When Apple launched its own silicon with the M1 series chips, it changed the mobile computing game forever. The M2 series continues this legacy by bringing more power and efficiency to consumers at a comparable price to the M1 MacBooks that first hit the scene in 2020.
The MacBook Pro 13-inch M2 is an excellent ultralight laptop that can handle all your productivity and entertainment needs. It’s even powerful enough for content creators. However, this isn’t a love letter to the MacBook Pro 13-inch M2.
Starting at $1,199 for the base model with an 8-core CPU, 8-core GPU, 8GB of RAM, and just a 256GB SSD for storage, the M2 Air isn’t cheap. Most will want at least the second-tier model featuring an 8-core CPU, 10-core GPU, 8GB of RAM, and a 512GB SSD, which will cost you $1,499. If you are a content creator or power user, you will want to jump to 16GB of RAM, bringing the total to $1,699. Want more storage? AppleCare? As you can see, it's gonna cost you.
Most users are not content creators and only need a laptop for productivity tasks, web browsing, and entertainment with all-day battery life. Many laptops are available that tick all those boxes for much less money. Although I warn you that most PCs with a discrete GPU will not have the all-day battery life you may crave.
So after consulting with my team of seasoned tech journalists, I present a list of five laptops that are more affordable than the M2 Air while still being potent enough to handle all your daily computing needs.
HP Envy 16
Price: starting at $949.99 at HP
CPU: 12th Gen Intel Core i9
GPU: Nvidia GeForce RTX 3060 GPU
Storage: 2TB SSD
Display: 16-inch, 4K OLED 3840 x 2400
Battery life: 9:21
Size: 14.07 x 9.91 x 0.78 inches
Weight: 5.1 pounds
The HP Envy 16 is a stellar premium laptop; our reviewer loved it. Inside, you’ll find powerful specs to match the sleek aluminum chassis, giving this laptop all-around premium vibes. There’s a 12th Gen Intel Core i9 CPU, an incredible 32GB of RAM, 2TB of storage, and an Nvidia GeForce RTX 3060 GPU with 6GB of VRAM that can run new games with ease. Of course, beefy specs are nothing without a gorgeous display, but lucky for you, the HP Envy 16 checks that box with its stunning 16-inch, 4K OLED display.
The cheapest HP Envy 16 you can get costs $1,399 at HP.com and comes with an Intel Core i5-12500H CPU, 16GB of DDR5 RAM, 512GB of SSD storage, an Intel Arc A370M GPU with 4GB of VRAM, a 16-inch, 2650 x 1600-pixel, WQXGA display with a 120Hz refresh rate, and Windows 11 Home.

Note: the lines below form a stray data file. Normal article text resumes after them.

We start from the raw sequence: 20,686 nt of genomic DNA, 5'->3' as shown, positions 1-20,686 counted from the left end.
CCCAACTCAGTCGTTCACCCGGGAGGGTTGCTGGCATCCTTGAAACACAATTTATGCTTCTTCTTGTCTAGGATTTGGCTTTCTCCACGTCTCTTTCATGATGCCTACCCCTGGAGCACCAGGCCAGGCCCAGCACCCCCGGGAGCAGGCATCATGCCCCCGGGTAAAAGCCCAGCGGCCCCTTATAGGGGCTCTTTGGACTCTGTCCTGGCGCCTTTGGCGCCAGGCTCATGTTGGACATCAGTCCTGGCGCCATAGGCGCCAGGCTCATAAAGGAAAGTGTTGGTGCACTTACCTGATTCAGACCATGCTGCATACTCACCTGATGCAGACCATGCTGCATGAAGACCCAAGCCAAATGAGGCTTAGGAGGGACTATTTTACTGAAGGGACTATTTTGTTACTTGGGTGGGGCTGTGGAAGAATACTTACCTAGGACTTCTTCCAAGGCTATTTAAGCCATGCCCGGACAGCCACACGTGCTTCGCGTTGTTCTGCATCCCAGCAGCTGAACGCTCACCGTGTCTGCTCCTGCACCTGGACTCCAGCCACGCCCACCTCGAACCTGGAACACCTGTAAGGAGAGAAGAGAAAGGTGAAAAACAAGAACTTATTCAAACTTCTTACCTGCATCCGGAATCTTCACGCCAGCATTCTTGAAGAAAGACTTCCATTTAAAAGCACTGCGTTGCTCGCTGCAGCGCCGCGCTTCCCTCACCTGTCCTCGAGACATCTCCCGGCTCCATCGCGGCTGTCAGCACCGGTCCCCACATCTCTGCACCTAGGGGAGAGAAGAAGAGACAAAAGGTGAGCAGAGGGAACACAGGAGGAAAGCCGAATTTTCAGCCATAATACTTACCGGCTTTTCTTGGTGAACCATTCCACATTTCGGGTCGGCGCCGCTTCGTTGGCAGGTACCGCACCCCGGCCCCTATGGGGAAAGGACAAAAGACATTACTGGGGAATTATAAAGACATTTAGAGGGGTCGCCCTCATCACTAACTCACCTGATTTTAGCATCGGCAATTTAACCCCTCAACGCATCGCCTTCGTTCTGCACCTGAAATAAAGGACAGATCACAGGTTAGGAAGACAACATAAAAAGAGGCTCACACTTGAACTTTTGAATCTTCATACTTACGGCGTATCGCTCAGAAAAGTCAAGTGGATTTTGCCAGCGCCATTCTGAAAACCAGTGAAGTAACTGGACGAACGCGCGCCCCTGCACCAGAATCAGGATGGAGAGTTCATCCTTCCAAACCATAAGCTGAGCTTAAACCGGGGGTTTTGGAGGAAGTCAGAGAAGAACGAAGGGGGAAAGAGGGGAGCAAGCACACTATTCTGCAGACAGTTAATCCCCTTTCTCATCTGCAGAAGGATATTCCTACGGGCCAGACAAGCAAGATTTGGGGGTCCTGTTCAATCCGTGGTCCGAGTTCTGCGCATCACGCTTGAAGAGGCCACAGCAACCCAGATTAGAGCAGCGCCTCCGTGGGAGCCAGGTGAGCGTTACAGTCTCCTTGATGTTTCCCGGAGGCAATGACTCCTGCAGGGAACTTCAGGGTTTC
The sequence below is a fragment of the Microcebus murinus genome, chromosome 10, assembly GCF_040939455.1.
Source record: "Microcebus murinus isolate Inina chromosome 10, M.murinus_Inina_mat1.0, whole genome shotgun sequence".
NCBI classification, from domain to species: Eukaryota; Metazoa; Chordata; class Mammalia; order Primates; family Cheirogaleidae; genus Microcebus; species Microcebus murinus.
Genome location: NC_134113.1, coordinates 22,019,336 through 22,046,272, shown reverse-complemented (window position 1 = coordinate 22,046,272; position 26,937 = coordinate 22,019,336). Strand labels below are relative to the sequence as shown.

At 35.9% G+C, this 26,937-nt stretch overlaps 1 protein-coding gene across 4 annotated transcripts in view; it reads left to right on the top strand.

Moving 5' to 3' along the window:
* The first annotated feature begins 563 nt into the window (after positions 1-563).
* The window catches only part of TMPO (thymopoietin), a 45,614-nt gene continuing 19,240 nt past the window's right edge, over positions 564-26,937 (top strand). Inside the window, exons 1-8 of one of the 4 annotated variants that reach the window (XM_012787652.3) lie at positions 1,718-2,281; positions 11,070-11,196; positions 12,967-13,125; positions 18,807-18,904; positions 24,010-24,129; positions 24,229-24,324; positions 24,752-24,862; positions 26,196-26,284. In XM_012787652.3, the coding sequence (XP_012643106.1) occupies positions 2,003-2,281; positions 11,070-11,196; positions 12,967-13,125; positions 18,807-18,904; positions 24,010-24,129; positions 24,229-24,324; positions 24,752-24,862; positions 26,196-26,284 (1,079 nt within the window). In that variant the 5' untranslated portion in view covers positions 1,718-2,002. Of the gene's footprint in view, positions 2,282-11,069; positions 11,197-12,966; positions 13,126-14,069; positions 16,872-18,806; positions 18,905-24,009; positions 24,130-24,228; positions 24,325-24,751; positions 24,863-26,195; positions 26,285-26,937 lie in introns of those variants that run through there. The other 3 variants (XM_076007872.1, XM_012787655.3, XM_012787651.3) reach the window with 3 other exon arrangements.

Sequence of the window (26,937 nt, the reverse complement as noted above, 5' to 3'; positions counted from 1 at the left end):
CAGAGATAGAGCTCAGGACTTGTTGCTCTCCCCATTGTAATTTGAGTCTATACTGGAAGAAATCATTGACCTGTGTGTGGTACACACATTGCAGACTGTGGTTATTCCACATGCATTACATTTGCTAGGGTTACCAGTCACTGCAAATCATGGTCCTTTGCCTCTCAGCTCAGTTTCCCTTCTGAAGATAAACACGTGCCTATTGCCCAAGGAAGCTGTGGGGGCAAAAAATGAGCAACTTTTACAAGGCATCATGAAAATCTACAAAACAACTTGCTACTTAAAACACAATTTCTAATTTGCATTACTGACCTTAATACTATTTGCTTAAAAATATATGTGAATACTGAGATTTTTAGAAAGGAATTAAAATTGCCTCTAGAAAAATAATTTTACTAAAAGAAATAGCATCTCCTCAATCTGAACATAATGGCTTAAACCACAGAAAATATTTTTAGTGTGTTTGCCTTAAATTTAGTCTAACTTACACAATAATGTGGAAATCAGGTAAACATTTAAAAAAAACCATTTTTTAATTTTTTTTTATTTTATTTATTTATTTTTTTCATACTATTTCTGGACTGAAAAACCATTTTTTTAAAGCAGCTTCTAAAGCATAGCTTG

Our review unit, with a price tag of $2,799, comes with an Intel Core i9-12900H CPU, 32GB of DDR5 RAM, 2TB of SSD storage, an Nvidia GeForce RTX 3060 GPU with 6GB of VRAM, a 3840 x 2400-pixel UHD+ display with a 60Hz refresh rate, and Windows 11 Pro. However, the Intel Arc discrete GPU is solid and better than Intel’s integrated Iris Xe graphics.
See our full HP Envy G16 review.
Dell XPS 13 Plus
OS: Windows 11
Screen size: 13.4-inch
Screen resolution: FHD 1920 x 1080 Touch display
CPU: Intel 12th Gen Core i5-1240P
GPU: Intel Iris Xe graphics
Storage: 512GB up to 2 TB
Battery life: 7:34
Size: 11.6 x 7.8 x 0.6 inches
Weight: 2.7 pounds
The Dell XPS 13 Plus is one of our favorite laptops with sleek looks and a fantastic keyboard. Its minimalist styling is both futuristic and divisive, but dig deeper and you’ll be won over by its powerful performance and a stunning optional 4K display that will knock your socks off.
The Dell XPS 13 Plus displayed its power during our synthetic tests, such as Geekbench 5.4, a comprehensive performance test. With a score of 10,621, the 13 Plus crushed the 6,179 premium average. This is perfect for those who push many documents or refuse to close a single browser tab.
When we ran the Handbrake video transcoding benchmark, the Plus transcoded a 4K video to 1080p in 8 minutes and 17 seconds, roasting the 9:47 category average. The MacBook Pro saw a time of 6:51, which is not too shabby for a sub $2,000 laptop.
The lack of a discrete GPU will cross this off your list if you are looking to play any modern games or get into content creation. But what the XPS 13 Plus lacks in gaming prowess, it makes up with powerful productivity performance. Also, thanks to apps like Pixlr and PhotoPea, which are free and readily available, you can easily handle most of your photo editing needs lickity split.
The Dell XPS 13 Plus is a top performer where it matters and an excellent choice for busy on-the-move workers who need to remain productive.
See our full Dell XPS 13 Plus review.
MacBook Air M2
Screen size: 13.6-inch Retina
SpecsScreen resolution: 2560 x 1600
RAM: 8GB up to 16GB
Storage: 256GB to 2TB
Battery life: 16:32
Size: 12 x 8.5 x 0.4 inches
Weight: 2.7 pounds
Of course, the MacBook Air M2 is on this list, and you can pick one up for $1,199. But remember, this is the base model and only comes with 8GB of RAM and 256GB of SSD storage. However, it is light and sleek, slips into any backpack, and has nearly 15 hours of battery life. The M1 is still a potent chipset in 2023, and yes, you can still edit photo or video content on it while also pushing out all your documents and spreadsheets.
However, if you require more oomph, you can take it up a notch to 16GB of RAM and 512GB of storage and come in at $1,499, which is still $200 cheaper than the same configuration of the M2 Pro 13-inch.